Thursday, January 24, 2008

A commuter asks, “So, do I wait, or do I walk?”

As a Londoner and a non-driver, the much vexed question, “ How long do I wait for the bus?” is one that occupies much of my commuting time (far too much, for those of you who are interested). Once you start waiting, you feel obliged to wait just those extra five minutes, in the almost certain knowledge that, if you don’t, the bus will arrive just as you reach the point of no return.

It was, therefore, with a degree of fascination that I read news of research by Scott Kominers, a mathematician at Harvard University, indicating that, in the absence of information, the lazy option is, statistically, the best one.

I live in the north-west London suburb of Kingsbury, sufficiently far from a useful Underground station to make using a bus a viable option. However, I have a choice of two buses, one of which runs more frequently, but takes longer to get to Wembley Park station, the other less frequent, but runs me to Kingsbury station in a shorter time. Kingsbury adds four minutes to my train journey but I get a seat. Dilemmas, dilemmas…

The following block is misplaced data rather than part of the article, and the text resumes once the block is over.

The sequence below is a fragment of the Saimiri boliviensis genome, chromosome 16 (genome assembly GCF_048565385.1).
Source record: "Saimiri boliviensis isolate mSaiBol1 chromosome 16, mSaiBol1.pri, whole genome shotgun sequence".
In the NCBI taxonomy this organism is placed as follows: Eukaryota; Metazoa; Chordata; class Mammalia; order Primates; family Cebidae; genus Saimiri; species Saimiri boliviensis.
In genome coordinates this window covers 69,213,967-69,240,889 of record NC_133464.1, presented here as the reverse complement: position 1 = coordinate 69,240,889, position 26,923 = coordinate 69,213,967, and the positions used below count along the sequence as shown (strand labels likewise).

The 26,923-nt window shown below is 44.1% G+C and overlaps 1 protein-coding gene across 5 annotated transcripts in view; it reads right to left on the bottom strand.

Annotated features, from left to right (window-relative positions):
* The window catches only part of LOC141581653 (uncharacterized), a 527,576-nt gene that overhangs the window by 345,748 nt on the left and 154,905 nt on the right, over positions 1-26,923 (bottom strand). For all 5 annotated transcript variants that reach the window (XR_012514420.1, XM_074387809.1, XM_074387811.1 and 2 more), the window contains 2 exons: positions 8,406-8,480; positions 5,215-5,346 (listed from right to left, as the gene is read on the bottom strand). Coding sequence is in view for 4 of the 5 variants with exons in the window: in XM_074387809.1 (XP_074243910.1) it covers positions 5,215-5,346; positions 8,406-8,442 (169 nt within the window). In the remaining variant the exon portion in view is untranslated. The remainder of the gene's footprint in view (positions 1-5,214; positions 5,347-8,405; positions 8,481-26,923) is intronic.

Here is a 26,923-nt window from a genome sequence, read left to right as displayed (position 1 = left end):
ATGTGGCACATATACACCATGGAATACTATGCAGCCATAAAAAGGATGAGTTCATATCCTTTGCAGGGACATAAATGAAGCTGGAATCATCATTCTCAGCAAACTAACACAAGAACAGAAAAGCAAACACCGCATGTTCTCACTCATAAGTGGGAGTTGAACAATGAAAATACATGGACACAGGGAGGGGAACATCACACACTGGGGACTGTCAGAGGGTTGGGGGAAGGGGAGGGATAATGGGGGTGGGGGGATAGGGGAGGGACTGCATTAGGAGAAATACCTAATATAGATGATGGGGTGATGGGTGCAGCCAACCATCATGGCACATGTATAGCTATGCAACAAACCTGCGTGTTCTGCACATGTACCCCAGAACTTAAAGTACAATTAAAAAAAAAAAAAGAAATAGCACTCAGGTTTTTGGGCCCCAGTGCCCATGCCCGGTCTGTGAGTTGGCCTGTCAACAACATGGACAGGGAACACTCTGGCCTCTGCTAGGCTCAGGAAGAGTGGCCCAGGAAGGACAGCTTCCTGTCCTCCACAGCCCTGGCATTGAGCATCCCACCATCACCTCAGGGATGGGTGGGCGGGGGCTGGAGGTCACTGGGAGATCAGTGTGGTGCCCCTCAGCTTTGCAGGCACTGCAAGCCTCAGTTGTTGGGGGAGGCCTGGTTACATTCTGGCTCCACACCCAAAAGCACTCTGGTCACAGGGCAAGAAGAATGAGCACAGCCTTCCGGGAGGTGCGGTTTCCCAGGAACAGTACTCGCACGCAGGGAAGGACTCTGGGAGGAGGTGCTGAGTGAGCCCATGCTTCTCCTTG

My bus stop has something called ‘Countdown’ which, technically, tells me how long it will be before the next bus comes. The catch is, it isn’t wholly reliable. It might, for example, tell me that there is a bus due in eight minutes, when one is actually coming around the corner. On the other hand, it might tell me that there is a bus three minutes away, which remains agonising that close for another five minutes. Alternatively, it mysteriously disappears into the West Hendon triangle, never to be seen again.

What I really need is a mathematician to tell me what my best option is. Actually, what I really need is a helicopter…

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